Lou Reed co-founder of The Velvet Underground and the man behind such iconic rock songs as Sweet Jane and Walk on the Wild Side stars in one of the most satisfying concert films (Lee Marshall, Screen International) in decades. Oscar-nominated director Julian Schnabel (The Diving Bell and the Butterfly) captures this historic moment in time, as Reed performed his legendary 1973 album, Berlin, live for the first time. Rocking horns, soulful guitar and the angelic voices of the Brooklyn Youth Chorus bring Reed s devastatingly honest lyrics to full life in this exceptionally strong performance (John DeFore, Hollywood Reporter).
How do you adapt a record once described as "the most depressing album of all time" into a multi-media stage performance? Rather well, when it comes to Lou Reeds Berlin
. The former Velvet Underground mainstay was already established as a solo artist, buoyed by the hit "Walk on the Wild Side," when he released the Berlin
recording in 1973. That it was not a commercial success, to say the least, is unsurprising, given its relentlessly grim lyric content and music that, while often very appealing, is hardly the stuff that Top Ten dreams are made of. Still, it made sense when Reed revived the work some 35 years later for a single world tour and concert DVD. Working with film director Julian Schnabel (The Diving Bell and the Butterfly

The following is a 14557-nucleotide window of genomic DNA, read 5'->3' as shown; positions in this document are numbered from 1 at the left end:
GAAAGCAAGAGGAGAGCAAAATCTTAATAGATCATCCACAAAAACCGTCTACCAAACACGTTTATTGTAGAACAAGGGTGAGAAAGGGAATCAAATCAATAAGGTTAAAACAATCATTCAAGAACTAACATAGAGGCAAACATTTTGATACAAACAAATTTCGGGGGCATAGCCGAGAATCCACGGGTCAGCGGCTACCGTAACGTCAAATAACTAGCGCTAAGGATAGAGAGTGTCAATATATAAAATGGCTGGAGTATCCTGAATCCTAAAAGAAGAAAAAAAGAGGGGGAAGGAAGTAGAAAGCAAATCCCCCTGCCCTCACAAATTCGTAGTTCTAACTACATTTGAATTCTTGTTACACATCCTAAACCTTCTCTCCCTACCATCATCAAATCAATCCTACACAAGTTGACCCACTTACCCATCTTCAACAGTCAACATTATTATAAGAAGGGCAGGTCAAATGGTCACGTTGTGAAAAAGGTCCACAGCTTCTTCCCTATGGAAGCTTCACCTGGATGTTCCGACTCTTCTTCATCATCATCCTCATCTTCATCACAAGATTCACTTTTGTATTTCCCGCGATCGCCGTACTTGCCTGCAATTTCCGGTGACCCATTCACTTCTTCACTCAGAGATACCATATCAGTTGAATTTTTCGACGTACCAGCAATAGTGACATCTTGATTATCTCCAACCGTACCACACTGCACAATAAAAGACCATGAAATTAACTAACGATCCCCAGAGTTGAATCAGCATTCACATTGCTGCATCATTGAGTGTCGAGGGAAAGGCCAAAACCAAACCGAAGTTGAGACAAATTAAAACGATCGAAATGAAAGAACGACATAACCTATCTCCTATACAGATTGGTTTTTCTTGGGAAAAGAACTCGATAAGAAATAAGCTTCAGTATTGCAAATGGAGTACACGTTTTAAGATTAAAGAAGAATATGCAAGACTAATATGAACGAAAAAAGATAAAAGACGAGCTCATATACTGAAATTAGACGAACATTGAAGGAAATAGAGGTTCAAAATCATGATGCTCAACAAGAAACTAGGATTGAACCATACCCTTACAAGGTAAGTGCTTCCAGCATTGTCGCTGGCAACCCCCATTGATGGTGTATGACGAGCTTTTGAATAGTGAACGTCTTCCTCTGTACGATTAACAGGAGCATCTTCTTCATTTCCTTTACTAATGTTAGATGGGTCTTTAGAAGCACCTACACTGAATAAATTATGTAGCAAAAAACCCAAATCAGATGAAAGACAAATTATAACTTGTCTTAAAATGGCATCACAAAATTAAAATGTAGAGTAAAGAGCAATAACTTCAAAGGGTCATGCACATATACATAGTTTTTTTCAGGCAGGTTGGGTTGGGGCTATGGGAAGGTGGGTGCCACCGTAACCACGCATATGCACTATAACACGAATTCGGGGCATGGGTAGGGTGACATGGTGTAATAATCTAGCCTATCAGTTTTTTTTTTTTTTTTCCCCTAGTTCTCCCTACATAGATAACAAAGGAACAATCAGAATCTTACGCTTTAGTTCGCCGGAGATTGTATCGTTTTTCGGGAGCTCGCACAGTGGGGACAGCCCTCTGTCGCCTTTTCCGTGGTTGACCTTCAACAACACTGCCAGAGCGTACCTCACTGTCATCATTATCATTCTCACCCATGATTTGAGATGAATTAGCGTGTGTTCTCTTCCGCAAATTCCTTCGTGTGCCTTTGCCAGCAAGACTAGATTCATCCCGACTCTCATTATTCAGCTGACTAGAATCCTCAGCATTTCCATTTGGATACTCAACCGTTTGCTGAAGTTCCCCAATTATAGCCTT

), Reed brings a quiet power to his weary tale of hopeless junkies Caroline and Jim, whose lives, already bound for the gutter when the performance begins, completely bottom out little over an hour later (the 81-minute DVD includes a few encores, notably the Velvet Underground classic "Sweet Jane"). The songs, played by a standard rock band but with subtle touches of horns, strings, and choir (Antony Hegarty of Antony and the Johnsons adds vocals as well), are for the most part strikingly prosaic; Reed has never been much of a singer, and his words are anything but flowery, closer to prose than verse (many lines, like "All of her friends call her Alaska when she takes speed," are more spoken than sung). Schnabel does a superb job matching the downbeat mood, relying primarily on the use of low, filtered lighting and film (in which Caroline is portrayed by Emmanuelle Seigner). Not for everyone, certainly, but Berlin
is a work to be admired. --Sam Graham